At SCI-Arc last Wednesday Eric Owen Moss, introduced by good friend Thom Mayne (who broke Moss’s brain down into its essential parts, as seen above), lectured on his firm’s most recent projects; an impressive combination of new technology, structural research, and wild rule-bending that has unfortunately produced precious few actual buildings, but many competition near-misses around the world. The good news is that this trend is turning around, Read More
Transportation Alternatives has planned a rally tomorrow to pressure Albany into rescuing the beleaguered MTA, a move supported by the Governor and Assembly but not yet, if ever, by the Senate. We can only hope the actual rally is as, uh, exciting as the video they produced to promote it. Stop by on your way to work and see if the dragons actually show up.
Our dear friends Mike Bloomberg and Arnold Schwarzenegger and their pal Ed Rendell dropped by Washington this weekend, first to visit with President Obama and then, today, Meet the Press. They were in town to promote their two-month old partnership, Building America’s Future, which seeks to promote the reconstruction of the nation’s aging infrastructure along with its expansion into the future. Read More
Donald Trump’s Grand Central Tennis Club may see its last baller this spring. According to the Daily News, the tony courts, long frequented by politicians, celebrities, and tennis pros, will be closed to make way for a new rest area for Metro-North conductors and train engineers. Trump has leased the space from Metro-North for 30 years, paying $4 a square foot, about 4% of the average Grand Central going rate. Read More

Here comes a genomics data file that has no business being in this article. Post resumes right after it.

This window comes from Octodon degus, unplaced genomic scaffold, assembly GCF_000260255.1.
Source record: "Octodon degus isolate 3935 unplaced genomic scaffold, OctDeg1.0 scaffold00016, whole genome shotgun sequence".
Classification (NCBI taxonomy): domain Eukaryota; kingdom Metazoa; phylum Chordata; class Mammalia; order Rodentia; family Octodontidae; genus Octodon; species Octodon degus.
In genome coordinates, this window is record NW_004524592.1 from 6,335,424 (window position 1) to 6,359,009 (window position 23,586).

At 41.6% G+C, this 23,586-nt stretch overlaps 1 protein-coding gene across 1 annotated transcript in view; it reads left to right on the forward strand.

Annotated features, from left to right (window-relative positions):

If you’ve seen Watchmen already, then you know Richard Nixon is still president and there are a few extra skyscrapers along the Manhattan skyline. In that case, things are probably a little different down at street level, too. Perhaps, like Tricky Dick, Robert Moses stuck around and realized all of his grand schemes. Read More
If you thought the 2009 NYC Firefighter “Hunks” Calendar was hot, take a look at the FDNY’s newest training tool: the nation’s only high-rise fire simulator. Unveiled last Thursday at the FDNY’s High Rise Operations Symposium, the $4.2 million simulator on the department’s Randall’s Island training facility mimics conditions the city’s firefighters face when battling fires several stories up. Funded largely by actor Denis Leary‘s The Leary Firefighters Foundation, the brick building contains mock elevators, a smoke system and standpipes, according to the Daily News. A video and more photos after the jump. Read More
And you thought the bonuses were the worst part of the AIG bailout. If you happen to oppose Forest City Ratner’s Atlantic Yards project, it turns out that there might be bigger fish to fry, as the gang over at Develop Don’t Destory Brooklyn are blaming the bailout for helping to keep the notoriously nascent project afloat. Read More
Perhaps one explanation for why there’s so much mediocre architecture and planning in this country is that we were never taught anything about it as youngsters. In fact most kids don’t even have access to an art history class until they reach college; and don’t even try asking them who their favorite architect is. But a few new kids architecture books could help change that, or at least inspire younger people to start appreciating the built world around them.
Where Things Are From Near To Far (Planetizen Press), by Tim Halbur and Chris Steins (with illustrations by David Ryan) introduces very young kids to basic concepts of urban planning, giving them an appreciation for the changing, dynamic urban environment. The colorful book follows the path of a young boy, Hugo, as he Read More